A major strength of the graduate program in Germanic Languages and Literatures is its flexibility. While the focus is on German literature and cultural studies, students often include comparative literature, art, philosophy, film studies, musicology, and history of science in their coursework and dissertation. Under the guidance of the director of graduate studies, students develop a plan of study that aims, on the one hand, for broad general knowledge of the field as a whole and, on the other, for special emphases of their own. Often, dissertation topics emerge from seminar papers; in addition, preparation for the PhD general exam is specifically geared toward developing expertise in a period and a genre.
We also offer older Germanic languages—such as Old Norse, Old High German, and Gothic—as well as courses on specific aspects of the medieval period. A doctoral program in the older languages is available, which draws on resources in related disciplines such as English and medieval history.
Teaching is required for the PhD degree, not only because sound training and practice are essential for a career in higher education, but also because it provides transferable skills in many other careers for which a PhD may be helpful. Graduate students normally begin teaching in their third year of study. New teachers take a course in foreign language pedagogy, and all graduate students involved in language teaching profit from the guidance of the language program coordinator. Opportunities are provided to teach elementary and intermediate language classes, where the graduate student is responsible for the entire weekly instruction of a class. Many of our graduate students assist in high-enrollment courses on literature, film, thought, and culture given by members of the department or professors in related departments; in such courses, the graduate student leads a weekly discussion group under the direction of the course head. Graduate students may also participate as teaching fellows in the undergraduate Program in General Education, again as leaders of small-group discussion sections that accompany lectures given by a professor.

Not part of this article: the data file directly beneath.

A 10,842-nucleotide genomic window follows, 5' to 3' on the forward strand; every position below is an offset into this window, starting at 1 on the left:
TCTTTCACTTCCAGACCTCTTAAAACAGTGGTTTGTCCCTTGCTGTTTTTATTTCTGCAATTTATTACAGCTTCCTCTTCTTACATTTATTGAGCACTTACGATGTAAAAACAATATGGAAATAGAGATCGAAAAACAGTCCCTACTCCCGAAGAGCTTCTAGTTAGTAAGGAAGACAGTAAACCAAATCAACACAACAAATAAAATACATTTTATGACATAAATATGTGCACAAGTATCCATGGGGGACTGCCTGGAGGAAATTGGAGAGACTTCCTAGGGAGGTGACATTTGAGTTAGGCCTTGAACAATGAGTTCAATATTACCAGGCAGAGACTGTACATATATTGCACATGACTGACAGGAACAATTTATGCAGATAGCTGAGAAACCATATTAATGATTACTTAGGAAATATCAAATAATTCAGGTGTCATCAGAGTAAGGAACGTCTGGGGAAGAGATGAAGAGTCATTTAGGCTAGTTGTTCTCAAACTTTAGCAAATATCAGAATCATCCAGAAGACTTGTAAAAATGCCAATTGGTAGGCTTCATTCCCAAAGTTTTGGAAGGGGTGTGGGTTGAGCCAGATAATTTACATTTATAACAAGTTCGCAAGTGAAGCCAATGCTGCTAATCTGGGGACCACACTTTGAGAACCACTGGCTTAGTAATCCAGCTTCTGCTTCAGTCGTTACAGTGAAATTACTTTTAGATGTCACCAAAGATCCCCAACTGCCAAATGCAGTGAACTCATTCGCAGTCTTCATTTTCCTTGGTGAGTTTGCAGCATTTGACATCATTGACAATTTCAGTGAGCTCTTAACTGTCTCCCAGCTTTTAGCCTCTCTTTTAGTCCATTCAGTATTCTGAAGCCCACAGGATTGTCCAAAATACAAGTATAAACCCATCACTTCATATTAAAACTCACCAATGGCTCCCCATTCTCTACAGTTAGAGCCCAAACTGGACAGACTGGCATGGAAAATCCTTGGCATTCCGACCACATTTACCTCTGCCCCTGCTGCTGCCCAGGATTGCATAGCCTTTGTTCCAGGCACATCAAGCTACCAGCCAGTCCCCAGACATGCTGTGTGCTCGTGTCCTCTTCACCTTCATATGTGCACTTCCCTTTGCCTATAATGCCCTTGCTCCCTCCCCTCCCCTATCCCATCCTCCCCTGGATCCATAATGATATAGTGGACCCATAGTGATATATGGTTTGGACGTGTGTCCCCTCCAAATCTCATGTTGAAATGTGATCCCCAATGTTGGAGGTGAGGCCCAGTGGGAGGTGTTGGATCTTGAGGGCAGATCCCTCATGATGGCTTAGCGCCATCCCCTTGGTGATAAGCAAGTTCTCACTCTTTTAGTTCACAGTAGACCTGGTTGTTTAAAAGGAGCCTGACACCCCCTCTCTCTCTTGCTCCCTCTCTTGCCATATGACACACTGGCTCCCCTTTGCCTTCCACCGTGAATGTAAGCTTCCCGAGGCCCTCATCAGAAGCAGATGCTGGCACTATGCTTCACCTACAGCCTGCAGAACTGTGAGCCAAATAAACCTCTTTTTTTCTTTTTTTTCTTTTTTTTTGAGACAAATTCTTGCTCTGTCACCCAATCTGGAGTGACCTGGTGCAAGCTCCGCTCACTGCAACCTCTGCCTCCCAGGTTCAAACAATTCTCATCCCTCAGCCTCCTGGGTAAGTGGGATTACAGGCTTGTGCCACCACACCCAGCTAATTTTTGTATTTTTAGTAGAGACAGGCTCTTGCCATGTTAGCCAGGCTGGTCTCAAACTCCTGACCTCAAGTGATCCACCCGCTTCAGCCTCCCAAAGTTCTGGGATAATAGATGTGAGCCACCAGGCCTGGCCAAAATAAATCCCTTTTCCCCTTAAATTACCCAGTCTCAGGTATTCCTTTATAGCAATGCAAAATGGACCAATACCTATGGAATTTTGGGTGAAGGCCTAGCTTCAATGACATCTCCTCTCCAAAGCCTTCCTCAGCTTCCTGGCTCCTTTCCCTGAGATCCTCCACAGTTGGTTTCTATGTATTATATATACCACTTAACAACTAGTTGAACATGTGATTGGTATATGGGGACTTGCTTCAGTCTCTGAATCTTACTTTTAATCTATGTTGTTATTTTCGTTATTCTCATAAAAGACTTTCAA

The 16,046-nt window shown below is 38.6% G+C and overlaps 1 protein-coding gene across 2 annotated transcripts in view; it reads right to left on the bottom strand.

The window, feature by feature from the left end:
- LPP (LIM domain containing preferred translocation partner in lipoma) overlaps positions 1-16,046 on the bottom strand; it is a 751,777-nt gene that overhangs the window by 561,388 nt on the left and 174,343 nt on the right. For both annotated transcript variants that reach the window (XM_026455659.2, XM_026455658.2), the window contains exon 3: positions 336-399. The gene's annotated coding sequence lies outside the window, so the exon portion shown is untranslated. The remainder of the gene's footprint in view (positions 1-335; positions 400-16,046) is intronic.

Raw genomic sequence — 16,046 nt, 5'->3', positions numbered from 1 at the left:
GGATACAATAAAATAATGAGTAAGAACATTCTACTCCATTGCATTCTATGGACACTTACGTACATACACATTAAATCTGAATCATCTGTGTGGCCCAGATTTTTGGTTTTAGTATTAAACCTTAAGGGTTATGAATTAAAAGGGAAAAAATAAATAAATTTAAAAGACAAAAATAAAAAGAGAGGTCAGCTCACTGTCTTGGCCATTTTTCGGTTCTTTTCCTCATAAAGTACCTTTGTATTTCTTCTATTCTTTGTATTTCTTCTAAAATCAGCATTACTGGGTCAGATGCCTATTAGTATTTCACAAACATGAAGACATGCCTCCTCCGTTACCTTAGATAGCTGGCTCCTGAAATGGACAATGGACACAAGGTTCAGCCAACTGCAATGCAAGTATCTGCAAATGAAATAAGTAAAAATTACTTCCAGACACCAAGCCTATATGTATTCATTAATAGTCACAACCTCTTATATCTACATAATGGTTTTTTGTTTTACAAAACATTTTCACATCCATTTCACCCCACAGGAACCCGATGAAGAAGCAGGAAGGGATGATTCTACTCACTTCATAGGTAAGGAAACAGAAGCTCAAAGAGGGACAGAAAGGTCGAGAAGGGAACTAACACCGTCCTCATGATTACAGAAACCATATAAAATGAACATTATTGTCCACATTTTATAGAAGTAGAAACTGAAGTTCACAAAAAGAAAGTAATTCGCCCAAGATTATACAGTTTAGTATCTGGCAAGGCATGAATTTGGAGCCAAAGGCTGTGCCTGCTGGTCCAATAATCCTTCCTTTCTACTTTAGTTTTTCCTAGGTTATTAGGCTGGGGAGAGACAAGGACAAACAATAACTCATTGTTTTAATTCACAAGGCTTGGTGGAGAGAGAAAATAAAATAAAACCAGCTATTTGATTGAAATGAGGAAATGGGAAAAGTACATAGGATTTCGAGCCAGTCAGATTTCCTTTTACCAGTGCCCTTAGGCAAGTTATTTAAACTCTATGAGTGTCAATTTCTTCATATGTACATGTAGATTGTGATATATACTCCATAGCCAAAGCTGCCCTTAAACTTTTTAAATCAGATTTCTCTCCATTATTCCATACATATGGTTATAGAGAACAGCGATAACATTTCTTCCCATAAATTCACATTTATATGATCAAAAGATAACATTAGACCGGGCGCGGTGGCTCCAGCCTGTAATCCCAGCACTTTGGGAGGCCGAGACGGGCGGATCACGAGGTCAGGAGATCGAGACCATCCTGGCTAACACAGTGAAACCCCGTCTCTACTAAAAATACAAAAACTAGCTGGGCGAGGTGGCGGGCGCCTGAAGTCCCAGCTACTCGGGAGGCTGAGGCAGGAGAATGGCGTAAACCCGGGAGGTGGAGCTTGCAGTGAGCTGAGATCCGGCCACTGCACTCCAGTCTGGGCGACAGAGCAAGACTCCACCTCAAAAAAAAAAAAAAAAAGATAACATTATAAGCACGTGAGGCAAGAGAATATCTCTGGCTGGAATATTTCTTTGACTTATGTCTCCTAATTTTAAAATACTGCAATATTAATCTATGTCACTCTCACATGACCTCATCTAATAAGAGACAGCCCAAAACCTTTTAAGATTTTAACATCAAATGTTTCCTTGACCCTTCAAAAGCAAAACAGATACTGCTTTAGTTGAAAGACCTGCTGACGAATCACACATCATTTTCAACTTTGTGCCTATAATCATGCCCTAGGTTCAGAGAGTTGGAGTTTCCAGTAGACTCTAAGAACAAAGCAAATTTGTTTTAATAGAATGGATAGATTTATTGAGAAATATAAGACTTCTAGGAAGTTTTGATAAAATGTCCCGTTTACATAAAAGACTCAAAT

The department conducts regular professional development workshops designed to help graduate students prepare to apply for positions, polish their interviewing skills, practice giving a talk in connection with a job application, and create other materials useful in the job search.
We also have a regular workshop for dissertation writers and a colloquium where graduate students at all levels share their work. Our graduate students periodically design and organize a conference on a topic of their choice; beyond developing organizational skills, this conference allows our students to engage with graduate students at other universities and to get to know more closely the distinguished scholar who gives the keynote speech. Our program has special connections with the Humboldt University in Berlin: students from the Humboldt Universität zu Berlin frequently come to do research here and participate in our dissertation-writers’ workshop; students from our own program may also choose to spend time studying at the Humboldt Universität zu Berlin.
The rich resources that Harvard offers scholars in Germanic studies include Widener Library’s holdings, which many consider the best German studies research collection in North America; Houghton Library, with its collection of medieval manuscripts and the papers of such major German poets as Hofmannsthal, Rilke, Brecht, and Heine, as well as annotated typescripts of W. G. Sebald’s prose works; the extraordinary Map Collection in Pusey Library; and the Harvard Film Archive, whose collection of 35- and 16-millimeter German films, videos, press booklets, and photographs is unique.
All prospective students are required to submit with their online application a copy of a term paper or essay written dealing with a topic in German literature or a closely related field.